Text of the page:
Richard M. Ketchum

Richard M. Ketchum's picture

A long-time editor with American Heritage, Richard M. Ketchum is the author of the Revolutionary War classics Decisive Day: The Battle of Bunker Hill; The Winter Soldiers: The Battles for Trenton and Princeton; the award-winning New York Times Notable Book Saratoga: Turning Point of America's Revolutionary War; and, most recently, Divided Loyalties: How the American Revolution Came to New York. Born in Pittsburgh, Ketchum served in the Navy during World War II. He lives in Vermont.

Articles by this Contributor

October 1972

Common Sense was a bestseller and turned the tide of public feeling toward independence, but for its author ingratitude followed fame.

December 1973

Clark’s career was like the passage of a meteor—a quick, fiery moment that lit up the heavens for all to see and wonder at, then vanishing in oblivion.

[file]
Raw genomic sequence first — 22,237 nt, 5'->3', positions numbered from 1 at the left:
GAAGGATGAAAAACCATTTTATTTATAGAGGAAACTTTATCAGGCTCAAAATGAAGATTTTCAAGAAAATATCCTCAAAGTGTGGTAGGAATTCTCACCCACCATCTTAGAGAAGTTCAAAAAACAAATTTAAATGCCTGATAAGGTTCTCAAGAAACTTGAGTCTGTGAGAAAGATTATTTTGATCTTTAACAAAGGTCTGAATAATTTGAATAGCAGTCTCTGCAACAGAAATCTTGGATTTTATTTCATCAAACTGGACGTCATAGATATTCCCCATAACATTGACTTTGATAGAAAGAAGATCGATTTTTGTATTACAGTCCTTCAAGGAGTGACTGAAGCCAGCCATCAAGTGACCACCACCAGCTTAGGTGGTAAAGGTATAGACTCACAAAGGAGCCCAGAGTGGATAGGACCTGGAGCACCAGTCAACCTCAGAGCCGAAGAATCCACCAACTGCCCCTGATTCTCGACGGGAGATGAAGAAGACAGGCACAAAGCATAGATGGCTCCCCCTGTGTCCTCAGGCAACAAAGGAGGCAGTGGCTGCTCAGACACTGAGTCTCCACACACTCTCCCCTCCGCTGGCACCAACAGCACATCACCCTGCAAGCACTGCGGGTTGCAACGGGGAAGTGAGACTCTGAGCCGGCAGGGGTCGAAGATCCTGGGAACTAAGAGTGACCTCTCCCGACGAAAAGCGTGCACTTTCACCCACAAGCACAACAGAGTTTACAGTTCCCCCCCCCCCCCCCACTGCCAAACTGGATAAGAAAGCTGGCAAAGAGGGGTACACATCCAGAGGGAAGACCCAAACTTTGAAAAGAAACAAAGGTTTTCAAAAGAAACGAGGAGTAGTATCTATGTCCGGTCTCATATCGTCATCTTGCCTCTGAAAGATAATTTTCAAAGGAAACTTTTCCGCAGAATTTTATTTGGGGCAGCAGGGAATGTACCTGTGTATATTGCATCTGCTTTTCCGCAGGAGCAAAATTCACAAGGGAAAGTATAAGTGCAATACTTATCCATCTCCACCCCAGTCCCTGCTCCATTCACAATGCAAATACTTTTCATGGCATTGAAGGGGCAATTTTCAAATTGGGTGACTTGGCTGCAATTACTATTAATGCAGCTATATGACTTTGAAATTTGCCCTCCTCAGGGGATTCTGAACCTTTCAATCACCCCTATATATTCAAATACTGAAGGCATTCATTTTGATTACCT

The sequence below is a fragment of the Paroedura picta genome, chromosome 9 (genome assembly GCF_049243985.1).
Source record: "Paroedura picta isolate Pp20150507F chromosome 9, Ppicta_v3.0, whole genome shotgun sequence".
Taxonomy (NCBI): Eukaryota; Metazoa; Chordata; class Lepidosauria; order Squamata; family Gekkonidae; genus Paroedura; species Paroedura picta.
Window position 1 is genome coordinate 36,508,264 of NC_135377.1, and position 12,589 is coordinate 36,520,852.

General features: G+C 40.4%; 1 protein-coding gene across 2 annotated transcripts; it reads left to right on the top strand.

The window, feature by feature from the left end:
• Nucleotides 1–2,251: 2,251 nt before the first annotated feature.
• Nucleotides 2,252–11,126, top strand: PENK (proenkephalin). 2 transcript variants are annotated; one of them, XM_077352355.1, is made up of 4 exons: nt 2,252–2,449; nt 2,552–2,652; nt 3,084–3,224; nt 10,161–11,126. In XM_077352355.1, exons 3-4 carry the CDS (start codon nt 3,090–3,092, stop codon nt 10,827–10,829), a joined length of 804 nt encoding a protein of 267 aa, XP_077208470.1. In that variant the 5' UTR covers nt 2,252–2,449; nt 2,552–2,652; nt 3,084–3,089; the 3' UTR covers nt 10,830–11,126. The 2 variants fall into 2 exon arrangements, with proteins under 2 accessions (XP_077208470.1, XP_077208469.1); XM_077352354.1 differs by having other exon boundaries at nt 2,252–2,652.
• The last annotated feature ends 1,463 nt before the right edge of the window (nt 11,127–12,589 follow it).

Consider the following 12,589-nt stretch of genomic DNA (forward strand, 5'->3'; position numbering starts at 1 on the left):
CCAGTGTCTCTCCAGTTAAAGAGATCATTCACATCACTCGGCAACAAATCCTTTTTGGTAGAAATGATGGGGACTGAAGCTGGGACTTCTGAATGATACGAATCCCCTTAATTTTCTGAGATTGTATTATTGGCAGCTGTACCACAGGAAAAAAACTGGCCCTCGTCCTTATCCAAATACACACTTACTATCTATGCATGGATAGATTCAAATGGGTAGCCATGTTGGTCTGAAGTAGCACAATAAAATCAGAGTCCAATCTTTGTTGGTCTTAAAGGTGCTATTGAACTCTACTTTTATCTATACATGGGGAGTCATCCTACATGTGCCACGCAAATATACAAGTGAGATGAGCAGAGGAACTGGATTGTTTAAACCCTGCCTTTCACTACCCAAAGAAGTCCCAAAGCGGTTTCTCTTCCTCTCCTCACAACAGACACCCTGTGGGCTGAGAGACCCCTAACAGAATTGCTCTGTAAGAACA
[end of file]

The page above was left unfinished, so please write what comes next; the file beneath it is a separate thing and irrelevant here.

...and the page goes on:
April 1973

Crowds on both sides of the Atlantic shouted “Wilkes and Liberty!” after he was jailed and thrown out of Parliament for defending the rights of Colonists and the “middling and inferior sort of people who stand most in need of protection.”

June 1973

Perhaps the most experienced general in the American army, he was credited with shouting “Don’t fire until you see the whites of their eyes!” at Bunker Hill. But “Old Put” was not without his faults.

April 1974

The brothers were expected to perform an almost impossible task, subduing a people of the same flesh and blood and heritage.

February 1975

When one of the wealthiest men in the Colonies sided with the Patriot cause, he was called a “wretched and plundered tool of the Boston rebels.”

October 1975

Much of our knowledge about the British conduct of the war comes from Mackenzie’s eight volumes of diaries and drawings, including accounts of some of the critical early battles of the Revolution.